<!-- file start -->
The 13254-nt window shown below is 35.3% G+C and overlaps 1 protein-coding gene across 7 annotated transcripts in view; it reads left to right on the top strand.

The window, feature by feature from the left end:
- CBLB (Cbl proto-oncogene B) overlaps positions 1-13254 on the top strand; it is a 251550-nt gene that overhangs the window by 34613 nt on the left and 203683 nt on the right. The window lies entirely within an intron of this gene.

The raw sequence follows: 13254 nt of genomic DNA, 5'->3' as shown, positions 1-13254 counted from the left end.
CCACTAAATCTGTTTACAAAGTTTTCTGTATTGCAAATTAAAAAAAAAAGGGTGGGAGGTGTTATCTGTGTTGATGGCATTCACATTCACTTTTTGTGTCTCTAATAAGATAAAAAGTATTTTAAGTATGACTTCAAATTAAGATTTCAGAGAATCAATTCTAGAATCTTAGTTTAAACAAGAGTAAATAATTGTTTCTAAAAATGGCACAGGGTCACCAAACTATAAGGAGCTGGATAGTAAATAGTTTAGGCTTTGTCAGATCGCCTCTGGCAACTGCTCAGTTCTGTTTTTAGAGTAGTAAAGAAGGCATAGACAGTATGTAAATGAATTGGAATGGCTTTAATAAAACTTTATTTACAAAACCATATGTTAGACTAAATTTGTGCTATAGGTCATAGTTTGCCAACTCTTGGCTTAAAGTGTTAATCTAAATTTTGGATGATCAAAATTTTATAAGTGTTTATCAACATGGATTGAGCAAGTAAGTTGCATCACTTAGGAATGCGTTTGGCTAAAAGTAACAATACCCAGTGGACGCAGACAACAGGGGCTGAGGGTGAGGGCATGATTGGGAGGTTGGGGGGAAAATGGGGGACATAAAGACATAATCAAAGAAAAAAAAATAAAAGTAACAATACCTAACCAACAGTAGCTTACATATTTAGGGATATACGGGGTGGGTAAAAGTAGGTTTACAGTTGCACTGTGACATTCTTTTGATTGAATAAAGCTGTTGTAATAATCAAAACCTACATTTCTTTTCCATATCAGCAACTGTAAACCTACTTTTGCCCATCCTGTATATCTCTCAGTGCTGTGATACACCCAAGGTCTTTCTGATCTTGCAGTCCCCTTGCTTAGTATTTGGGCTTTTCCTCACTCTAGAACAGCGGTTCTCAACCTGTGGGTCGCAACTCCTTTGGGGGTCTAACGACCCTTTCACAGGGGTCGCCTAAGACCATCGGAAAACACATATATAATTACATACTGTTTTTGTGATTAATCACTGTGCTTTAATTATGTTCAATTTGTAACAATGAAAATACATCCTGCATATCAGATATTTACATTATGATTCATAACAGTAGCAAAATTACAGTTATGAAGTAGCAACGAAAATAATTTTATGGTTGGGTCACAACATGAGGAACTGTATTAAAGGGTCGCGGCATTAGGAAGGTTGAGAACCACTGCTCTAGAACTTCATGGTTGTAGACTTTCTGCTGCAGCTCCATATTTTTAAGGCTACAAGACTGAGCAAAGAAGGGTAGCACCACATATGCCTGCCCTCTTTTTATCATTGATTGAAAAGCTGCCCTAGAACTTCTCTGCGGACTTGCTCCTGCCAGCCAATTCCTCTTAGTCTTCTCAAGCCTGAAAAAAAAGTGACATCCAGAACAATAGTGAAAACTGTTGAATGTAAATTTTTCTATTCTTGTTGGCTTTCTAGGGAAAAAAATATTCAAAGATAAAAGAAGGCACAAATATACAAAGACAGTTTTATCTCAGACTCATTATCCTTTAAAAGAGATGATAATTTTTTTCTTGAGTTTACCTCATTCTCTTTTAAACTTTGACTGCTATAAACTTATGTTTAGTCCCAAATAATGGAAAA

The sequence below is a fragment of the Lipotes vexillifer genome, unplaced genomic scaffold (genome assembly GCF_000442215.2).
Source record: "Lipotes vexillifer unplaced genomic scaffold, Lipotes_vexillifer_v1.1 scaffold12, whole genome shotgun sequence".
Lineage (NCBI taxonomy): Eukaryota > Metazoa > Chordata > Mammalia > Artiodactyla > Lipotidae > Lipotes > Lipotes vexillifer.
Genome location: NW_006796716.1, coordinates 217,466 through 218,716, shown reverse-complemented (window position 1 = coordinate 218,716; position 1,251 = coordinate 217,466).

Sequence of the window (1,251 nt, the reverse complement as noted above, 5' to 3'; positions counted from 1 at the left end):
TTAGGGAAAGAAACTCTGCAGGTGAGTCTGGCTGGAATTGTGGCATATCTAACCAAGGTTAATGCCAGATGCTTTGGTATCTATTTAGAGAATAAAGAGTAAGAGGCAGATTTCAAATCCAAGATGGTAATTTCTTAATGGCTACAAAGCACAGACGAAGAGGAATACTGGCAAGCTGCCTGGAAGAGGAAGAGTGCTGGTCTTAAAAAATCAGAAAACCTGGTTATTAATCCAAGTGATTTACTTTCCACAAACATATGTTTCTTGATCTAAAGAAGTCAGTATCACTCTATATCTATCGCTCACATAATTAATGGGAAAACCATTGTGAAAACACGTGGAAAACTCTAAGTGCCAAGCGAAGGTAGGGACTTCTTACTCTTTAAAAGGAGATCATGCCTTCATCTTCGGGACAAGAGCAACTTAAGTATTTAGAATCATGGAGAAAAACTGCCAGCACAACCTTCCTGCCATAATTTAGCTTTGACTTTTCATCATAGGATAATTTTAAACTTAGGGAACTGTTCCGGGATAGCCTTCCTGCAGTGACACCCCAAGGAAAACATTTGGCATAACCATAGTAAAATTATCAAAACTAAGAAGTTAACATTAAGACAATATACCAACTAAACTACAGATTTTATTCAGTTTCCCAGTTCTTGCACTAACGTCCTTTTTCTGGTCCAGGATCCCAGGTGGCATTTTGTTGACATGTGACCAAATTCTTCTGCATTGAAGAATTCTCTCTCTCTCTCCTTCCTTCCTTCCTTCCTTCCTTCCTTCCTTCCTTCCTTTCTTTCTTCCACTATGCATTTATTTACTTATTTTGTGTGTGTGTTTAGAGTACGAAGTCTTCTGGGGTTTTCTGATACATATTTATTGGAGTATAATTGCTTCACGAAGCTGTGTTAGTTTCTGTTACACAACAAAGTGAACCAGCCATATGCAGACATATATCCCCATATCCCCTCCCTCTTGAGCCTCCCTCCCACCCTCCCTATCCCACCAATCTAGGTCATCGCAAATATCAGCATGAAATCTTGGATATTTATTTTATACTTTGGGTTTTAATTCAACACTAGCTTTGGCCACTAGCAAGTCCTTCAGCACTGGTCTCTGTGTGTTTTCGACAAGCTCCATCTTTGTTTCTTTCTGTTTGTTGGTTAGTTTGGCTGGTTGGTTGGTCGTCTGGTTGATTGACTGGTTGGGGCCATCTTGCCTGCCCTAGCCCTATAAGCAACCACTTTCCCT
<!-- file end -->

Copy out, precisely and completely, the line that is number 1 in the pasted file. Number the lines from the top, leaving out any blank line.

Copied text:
The 13254-nt window shown below is 35.3% G+C and overlaps 1 protein-coding gene across 7 annotated transcripts in view; it reads left to right on the top strand.